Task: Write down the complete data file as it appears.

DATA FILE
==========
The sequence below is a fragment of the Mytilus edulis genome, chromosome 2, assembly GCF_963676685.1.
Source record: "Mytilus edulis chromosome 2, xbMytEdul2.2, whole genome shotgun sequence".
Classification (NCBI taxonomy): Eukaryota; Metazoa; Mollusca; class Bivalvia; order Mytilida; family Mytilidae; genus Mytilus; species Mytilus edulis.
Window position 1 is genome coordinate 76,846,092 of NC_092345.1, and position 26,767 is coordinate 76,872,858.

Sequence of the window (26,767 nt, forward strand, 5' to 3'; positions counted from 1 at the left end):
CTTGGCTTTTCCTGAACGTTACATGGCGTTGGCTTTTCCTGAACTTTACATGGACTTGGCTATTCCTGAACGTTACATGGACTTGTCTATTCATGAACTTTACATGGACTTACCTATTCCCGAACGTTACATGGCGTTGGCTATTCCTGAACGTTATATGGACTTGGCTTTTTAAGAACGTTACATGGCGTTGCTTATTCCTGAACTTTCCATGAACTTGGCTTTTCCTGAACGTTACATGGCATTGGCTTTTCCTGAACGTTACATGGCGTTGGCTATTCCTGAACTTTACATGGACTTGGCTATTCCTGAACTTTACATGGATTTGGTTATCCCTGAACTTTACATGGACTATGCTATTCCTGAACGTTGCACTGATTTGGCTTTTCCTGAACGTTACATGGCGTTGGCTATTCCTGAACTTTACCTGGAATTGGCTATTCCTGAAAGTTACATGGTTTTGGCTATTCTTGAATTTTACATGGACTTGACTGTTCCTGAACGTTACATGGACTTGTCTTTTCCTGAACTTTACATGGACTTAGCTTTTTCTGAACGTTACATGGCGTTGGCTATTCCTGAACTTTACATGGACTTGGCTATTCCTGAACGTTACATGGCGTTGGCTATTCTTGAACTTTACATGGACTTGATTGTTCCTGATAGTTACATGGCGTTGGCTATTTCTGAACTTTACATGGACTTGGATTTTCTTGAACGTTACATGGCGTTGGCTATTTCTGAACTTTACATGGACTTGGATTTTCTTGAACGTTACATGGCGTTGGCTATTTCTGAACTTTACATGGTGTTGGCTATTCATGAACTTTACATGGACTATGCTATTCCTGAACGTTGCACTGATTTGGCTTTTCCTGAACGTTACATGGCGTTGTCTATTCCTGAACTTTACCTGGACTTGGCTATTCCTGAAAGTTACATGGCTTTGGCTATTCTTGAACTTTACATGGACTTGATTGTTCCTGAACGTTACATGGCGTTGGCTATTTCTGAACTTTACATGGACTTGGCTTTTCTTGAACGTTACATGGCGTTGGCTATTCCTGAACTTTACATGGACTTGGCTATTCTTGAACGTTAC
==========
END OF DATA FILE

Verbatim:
The sequence below is a fragment of the Mytilus edulis genome, chromosome 2, assembly GCF_963676685.1.
Source record: "Mytilus edulis chromosome 2, xbMytEdul2.2, whole genome shotgun sequence".
Classification (NCBI taxonomy): Eukaryota; Metazoa; Mollusca; class Bivalvia; order Mytilida; family Mytilidae; genus Mytilus; species Mytilus edulis.
Window position 1 is genome coordinate 76,846,092 of NC_092345.1, and position 26,767 is coordinate 76,872,858.

Sequence of the window (26,767 nt, forward strand, 5' to 3'; positions counted from 1 at the left end):
CTTGGCTTTTCCTGAACGTTACATGGCGTTGGCTTTTCCTGAACTTTACATGGACTTGGCTATTCCTGAACGTTACATGGACTTGTCTATTCATGAACTTTACATGGACTTACCTATTCCCGAACGTTACATGGCGTTGGCTATTCCTGAACGTTATATGGACTTGGCTTTTTAAGAACGTTACATGGCGTTGCTTATTCCTGAACTTTCCATGAACTTGGCTTTTCCTGAACGTTACATGGCATTGGCTTTTCCTGAACGTTACATGGCGTTGGCTATTCCTGAACTTTACATGGACTTGGCTATTCCTGAACTTTACATGGATTTGGTTATCCCTGAACTTTACATGGACTATGCTATTCCTGAACGTTGCACTGATTTGGCTTTTCCTGAACGTTACATGGCGTTGGCTATTCCTGAACTTTACCTGGAATTGGCTATTCCTGAAAGTTACATGGTTTTGGCTATTCTTGAATTTTACATGGACTTGACTGTTCCTGAACGTTACATGGACTTGTCTTTTCCTGAACTTTACATGGACTTAGCTTTTTCTGAACGTTACATGGCGTTGGCTATTCCTGAACTTTACATGGACTTGGCTATTCCTGAACGTTACATGGCGTTGGCTATTCTTGAACTTTACATGGACTTGATTGTTCCTGATAGTTACATGGCGTTGGCTATTTCTGAACTTTACATGGACTTGGATTTTCTTGAACGTTACATGGCGTTGGCTATTTCTGAACTTTACATGGACTTGGATTTTCTTGAACGTTACATGGCGTTGGCTATTTCTGAACTTTACATGGTGTTGGCTATTCATGAACTTTACATGGACTATGCTATTCCTGAACGTTGCACTGATTTGGCTTTTCCTGAACGTTACATGGCGTTGTCTATTCCTGAACTTTACCTGGACTTGGCTATTCCTGAAAGTTACATGGCTTTGGCTATTCTTGAACTTTACATGGACTTGATTGTTCCTGAACGTTACATGGCGTTGGCTATTTCTGAACTTTACATGGACTTGGCTTTTCTTGAACGTTACATGGCGTTGGCTATTCCTGAACTTTACATGGACTTGGCTATTCTTGAACGTTAC